Safer Alaska, Building Resilient Communities

Improving Access to Mental Health and Substance Abuse Treatment

medics work on patient at the airportRecognizing and addressing mental health and substance abuse problems will be a critical component of improving public safety in Alaska. An essential first step to improving access to treatment will be working to increase the number of beds at treatment facilities in Alaska. To that end, DHSS plans to reach out to hospitals to advocate for more designated evaluation and treatment beds. Longer-term, state agencies will evaluate options for how the Palmer Correctional Center might be used for a mental health or substance abuse evaluation and treatment facility, pursue an exemption from federal regulations that limit the number of beds a provider can operate for residential substance abuse disorder treatments, and look into the possibility of releasing some patients subject to around-the-clock monitoring.
 
54. Continue interagency coordination to allocate mental health and substance misuse treatment funding. IN PROGRESS:
Collaboration among DPS, DHSS, DOC, and LAW on mental health and substance misuse treatment funding and recidivism reduction efforts continues to occur.
55. Continue and expand crisis intervention team (CIT) training for law enforcement. IN PROGRESS: Next training is scheduled for Oct. 2018 in Mat-Su Valley. DOC is also working to implement CIT training for probation officers and other DOC staff.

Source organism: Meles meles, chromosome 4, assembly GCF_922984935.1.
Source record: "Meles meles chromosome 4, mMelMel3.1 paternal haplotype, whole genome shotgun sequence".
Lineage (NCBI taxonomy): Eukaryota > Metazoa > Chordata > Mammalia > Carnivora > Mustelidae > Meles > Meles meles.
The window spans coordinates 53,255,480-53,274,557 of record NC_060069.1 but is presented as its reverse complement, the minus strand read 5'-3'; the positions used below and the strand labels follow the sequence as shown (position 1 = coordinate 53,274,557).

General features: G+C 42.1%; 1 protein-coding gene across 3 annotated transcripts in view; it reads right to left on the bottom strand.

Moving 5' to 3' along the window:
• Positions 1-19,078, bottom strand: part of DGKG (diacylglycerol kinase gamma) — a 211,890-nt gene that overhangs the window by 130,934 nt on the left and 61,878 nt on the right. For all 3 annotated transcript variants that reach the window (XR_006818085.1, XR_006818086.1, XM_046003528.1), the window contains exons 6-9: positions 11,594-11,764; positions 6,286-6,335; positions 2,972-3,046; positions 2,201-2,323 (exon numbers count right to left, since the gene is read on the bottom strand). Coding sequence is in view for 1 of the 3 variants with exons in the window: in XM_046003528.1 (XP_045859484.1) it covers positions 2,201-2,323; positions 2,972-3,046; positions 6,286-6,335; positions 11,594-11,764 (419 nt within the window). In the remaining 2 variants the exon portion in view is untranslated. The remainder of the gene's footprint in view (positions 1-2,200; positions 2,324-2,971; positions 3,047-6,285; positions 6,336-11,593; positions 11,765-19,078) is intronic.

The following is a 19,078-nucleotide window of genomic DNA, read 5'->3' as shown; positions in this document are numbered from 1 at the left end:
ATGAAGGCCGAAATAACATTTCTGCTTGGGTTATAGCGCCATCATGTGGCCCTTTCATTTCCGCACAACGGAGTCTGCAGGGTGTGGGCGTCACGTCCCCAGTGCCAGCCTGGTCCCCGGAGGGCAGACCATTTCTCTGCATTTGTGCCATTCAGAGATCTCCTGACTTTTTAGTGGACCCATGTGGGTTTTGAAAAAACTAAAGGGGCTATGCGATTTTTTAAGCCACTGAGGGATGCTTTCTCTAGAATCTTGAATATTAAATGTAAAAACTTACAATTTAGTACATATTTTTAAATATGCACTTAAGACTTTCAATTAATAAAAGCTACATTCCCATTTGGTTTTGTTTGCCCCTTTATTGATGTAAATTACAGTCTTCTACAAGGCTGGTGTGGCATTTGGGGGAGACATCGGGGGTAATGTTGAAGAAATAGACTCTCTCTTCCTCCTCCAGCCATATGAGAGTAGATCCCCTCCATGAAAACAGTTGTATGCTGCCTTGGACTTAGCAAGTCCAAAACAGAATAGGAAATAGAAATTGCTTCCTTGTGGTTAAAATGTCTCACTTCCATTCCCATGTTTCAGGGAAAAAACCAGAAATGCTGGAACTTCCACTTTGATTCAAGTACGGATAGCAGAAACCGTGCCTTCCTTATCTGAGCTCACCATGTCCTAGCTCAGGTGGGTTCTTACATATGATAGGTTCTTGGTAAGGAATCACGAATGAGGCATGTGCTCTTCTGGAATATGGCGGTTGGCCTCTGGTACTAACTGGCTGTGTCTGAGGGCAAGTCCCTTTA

56. Propose ongoing stakeholder meetings to discuss the civil commitment process and options for improving the state psychiatric emergency system. (DHSS, LAW) IN PROGRESS: DHSS is coordinating ongoing meetings with on-the-ground staff from DHSS, LAW, the court system, PDs, OPA, and will eventually include representatives from hospitals.
57. Explore expansion of designated evaluation and treatment beds to increase capacity and improve availability of acute care mental health treatment and evaluation beds at Alaska Psychiatric Institute (API) and other hospitals. (DHSS)

ONGOING:

  •  In Nov. 2017, DHSS approved the Certificates of Need for projects at Mat- Su and Alaska Regional Hospitals allowing those hospitals to explore expansion of treatment beds.
  • DHSS received $14 million in Disproportional Share Funding (DSH) to be distributed to hospitals over the next two years to assist with the overflow of psychiatric inpatients for API.
  • The Governor requested and the Legislature funded $3.1 million for API to address nursing salaries in order to operate at its 80-bed capacity.
  • [NEW] DHSS will seek funding to increase salaries of Psychiatric Nursing Assistants at API, and add positions.
58. [NEW] Expand training opportunities to increase law enforcement understanding of mental health commitment process. [NEW] IN PROGRESS: The first “Mental Health Commitment Training” for law enforcement was held in August 2018, covering the Title 47 civil commitment process. The training will be replicated in Anchorage, Fairbanks, and Juneau and possibly as webinar for rural locations.
59. Legislation to authorize court orders requiring DOC to hold people who are intoxicated when they are arrested until they are sober. COMPLETED: Addressed in SB 54, bail schedule changed.
60. Evaluate current use of Title 47 safety net for individuals incapacitated due to substance abuse until a better long-term solution is found. IN PROGRESS: 

 LAW evaluated the current use of Title 47 holds; DOC considering clarifying policy.

61. Evaluate ways to increase availability of treatment resources for outpatient services.

ONGOING:

  • DHSS submitted an 1115 Behavioral Health Medicaid Waiver application on Jan. 31, 2018. If the waiver is approved, DHSS expects that a new array of local adult outpatient and acute care behavioral health services for children and adults to become available in 2019;